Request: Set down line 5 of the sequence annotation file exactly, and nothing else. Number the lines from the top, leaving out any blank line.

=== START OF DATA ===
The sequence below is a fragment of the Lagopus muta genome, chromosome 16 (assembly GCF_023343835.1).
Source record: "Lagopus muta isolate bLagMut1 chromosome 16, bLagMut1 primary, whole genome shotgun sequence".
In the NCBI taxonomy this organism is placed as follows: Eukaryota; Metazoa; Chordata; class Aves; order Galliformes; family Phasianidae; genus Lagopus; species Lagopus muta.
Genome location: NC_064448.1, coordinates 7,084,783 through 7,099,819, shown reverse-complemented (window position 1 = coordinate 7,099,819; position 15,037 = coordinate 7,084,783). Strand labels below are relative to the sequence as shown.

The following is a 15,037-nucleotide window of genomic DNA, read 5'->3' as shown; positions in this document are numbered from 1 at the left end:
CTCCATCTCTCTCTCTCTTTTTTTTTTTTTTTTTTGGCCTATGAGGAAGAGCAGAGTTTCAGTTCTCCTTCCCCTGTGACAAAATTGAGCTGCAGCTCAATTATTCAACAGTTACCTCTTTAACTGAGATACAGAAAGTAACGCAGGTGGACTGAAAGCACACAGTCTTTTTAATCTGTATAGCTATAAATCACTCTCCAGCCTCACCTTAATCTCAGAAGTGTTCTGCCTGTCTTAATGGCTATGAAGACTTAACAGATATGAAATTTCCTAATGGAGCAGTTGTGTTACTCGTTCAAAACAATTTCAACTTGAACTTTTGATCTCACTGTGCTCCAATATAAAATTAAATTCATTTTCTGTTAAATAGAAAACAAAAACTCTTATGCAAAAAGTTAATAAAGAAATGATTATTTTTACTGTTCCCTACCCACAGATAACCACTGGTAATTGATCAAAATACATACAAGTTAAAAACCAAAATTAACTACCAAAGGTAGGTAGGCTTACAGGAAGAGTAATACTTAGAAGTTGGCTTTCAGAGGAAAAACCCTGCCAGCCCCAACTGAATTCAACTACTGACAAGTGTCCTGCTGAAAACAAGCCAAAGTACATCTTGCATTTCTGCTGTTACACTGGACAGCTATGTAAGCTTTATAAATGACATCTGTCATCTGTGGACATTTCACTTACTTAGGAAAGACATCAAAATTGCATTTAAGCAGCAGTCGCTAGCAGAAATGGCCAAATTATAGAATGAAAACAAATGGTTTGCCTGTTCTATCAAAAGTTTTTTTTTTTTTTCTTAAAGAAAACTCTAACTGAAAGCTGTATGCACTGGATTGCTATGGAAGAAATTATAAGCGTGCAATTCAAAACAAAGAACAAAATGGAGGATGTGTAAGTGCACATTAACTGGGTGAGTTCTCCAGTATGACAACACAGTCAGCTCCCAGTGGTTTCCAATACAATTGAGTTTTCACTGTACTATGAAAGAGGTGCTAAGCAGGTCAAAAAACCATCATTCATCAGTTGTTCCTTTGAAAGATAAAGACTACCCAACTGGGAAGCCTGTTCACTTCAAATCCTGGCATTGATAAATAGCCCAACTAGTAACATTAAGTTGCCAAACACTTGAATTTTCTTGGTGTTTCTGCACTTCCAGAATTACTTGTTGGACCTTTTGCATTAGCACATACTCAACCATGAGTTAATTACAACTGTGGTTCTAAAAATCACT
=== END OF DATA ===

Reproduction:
The following is a 15,037-nucleotide window of genomic DNA, read 5'->3' as shown; positions in this document are numbered from 1 at the left end: